• According to the arrangement that was finally worked out, "the Americans laid the foundation of a new country that sought to ignore the Indian nations within its borders" (36). (blogspot.com)
  • We shall consider the whole frontier belt, including the Indian country and the outer margin of the is settled areaĆ® of the census reports. (varsitytutors.com)
  • nearly
  • Like health care (see Nearly 7 in 10 Americans say health plans should cover birth control by Karen Kaplan posted 4/22/2014 on the Los Angeles Times ). (pithocrates.com)
  • On the south it advances nearly to the tropic, and it extends upwards to the icy regions of the North. (gradesaver.com)
  • steady
  • Washington and Thomas Jefferson, Benjamin Franklin and James Madison, Sam and John Adams, Patrick Henry and Alexander Hamilton: in the popular mind this band of worthies, more marble monuments than mere mortals, guides America towards its grand destiny with a sure and steady hand. (vassar.edu)
  • sugar maple
  • In Pennsylvania the mixed hardwoods of the southern forests - the broadleaf oak, hickory, chestnut and walnut - merged into mixed softwood and hardwood forests of the north - the great white pine, hemlock, sugar maple, beech and birch. (explorepahistory.com)
  • South
  • Like natives elsewhere in North America, those in the South practiced shifting seasonal subsistence, altering their diets and food gathering techniques to conform to the changing seasons. (nationalhumanitiescenter.org)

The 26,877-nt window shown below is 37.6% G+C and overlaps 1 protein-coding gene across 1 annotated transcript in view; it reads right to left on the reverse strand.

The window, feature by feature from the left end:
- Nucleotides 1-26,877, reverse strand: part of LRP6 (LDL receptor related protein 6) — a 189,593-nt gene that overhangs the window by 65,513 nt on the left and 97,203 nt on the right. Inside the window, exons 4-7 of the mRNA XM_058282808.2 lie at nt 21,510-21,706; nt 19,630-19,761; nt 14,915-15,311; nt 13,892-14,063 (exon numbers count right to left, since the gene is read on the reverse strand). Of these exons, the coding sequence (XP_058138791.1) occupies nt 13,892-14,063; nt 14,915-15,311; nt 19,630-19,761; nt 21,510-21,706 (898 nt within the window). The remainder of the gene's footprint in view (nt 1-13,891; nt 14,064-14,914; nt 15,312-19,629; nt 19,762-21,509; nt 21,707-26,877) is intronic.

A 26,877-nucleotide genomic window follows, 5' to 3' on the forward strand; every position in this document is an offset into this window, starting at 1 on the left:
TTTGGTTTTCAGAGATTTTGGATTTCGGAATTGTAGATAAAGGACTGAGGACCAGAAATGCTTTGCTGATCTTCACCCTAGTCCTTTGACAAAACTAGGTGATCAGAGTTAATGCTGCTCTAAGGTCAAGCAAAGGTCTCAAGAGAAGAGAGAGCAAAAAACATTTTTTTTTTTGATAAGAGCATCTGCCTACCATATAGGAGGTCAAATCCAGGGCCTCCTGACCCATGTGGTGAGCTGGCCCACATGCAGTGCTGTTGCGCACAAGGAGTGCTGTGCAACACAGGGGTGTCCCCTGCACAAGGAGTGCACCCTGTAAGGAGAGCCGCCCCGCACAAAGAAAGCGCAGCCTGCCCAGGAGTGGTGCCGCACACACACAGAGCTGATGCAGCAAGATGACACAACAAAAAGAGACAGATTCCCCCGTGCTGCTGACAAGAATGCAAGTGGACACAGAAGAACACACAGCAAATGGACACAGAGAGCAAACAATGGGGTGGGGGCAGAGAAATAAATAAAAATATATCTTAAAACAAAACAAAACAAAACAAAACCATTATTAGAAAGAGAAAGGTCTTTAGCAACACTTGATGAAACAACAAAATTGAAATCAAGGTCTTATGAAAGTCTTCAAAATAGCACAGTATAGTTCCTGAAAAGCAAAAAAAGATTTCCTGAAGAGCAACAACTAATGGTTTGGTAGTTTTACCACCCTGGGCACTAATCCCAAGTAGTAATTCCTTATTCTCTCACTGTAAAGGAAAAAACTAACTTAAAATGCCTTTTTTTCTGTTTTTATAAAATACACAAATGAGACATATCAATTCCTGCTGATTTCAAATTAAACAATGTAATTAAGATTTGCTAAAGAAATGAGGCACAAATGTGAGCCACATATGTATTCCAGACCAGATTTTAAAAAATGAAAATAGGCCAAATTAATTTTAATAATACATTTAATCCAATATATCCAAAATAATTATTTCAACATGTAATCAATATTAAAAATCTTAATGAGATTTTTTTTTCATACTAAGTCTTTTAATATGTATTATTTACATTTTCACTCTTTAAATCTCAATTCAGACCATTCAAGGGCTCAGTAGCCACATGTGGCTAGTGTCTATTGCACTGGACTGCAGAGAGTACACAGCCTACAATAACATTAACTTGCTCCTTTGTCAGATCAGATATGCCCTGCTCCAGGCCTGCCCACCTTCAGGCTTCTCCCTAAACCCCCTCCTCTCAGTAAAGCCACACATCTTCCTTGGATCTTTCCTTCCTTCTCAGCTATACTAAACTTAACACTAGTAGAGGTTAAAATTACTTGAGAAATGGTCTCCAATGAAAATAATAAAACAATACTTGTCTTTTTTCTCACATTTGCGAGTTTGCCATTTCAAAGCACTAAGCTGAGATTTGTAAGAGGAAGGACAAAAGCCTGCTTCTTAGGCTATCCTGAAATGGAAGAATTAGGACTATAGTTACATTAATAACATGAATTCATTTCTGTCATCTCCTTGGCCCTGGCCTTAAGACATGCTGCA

• Since the I-haplogroup is not so prevalent in southern parts of Europe, an interesting speculation is whether it contributes to the higher levels of coronary heart disease in the north compared to the south - however, this requires further research and testing. (blogspot.com)
  • He describes the large Indian civilizations that formed in the area of modern-day Peru and that eventually spread throughout western South America, and also those that developed throughout Mesoamerica. (blogspot.com)
  • Britain
  • Conventional wisdom starts the saga in 1763 when Britain, saddled with debt at the close of the Seven Years' War, levied new taxes that prompted her American colonists to resist, and then to reject, imperial rule. (vassar.edu)
  • Main Idea: The Legacy of War leaves Britain with heavy debt and the colonists reason to be angry-they start to show resistance. (scribd.com)
  • Grenville's 2 part plan for imperial reform -Currency Act of 1764: extends ban on paper money and now American merchants/workers must pay debts to Britain in gold/silver. (scribd.com)
  • years
  • Although they were dependent in different ways upon each, the Abenaki managed to remain independent from both through King William's War (1688-1697), Queen Anne's War (1702-1713), King George's War (1744-1748), and the Seven Years' War (1756-1763), each of which was an American counterpart to wars in Europe . (encyclopedia.com)
  • During the Constitution's bicentennial eleven years later, American ignorance of the nation s other sacred text proved equally profound. (vassar.edu)
  • With a variety of mobile gaming apps available, as well as the rise of iGaming in virtual reality, one thing seems certain - gambling is sure to be an American pastime for many years more. (history1700s.com)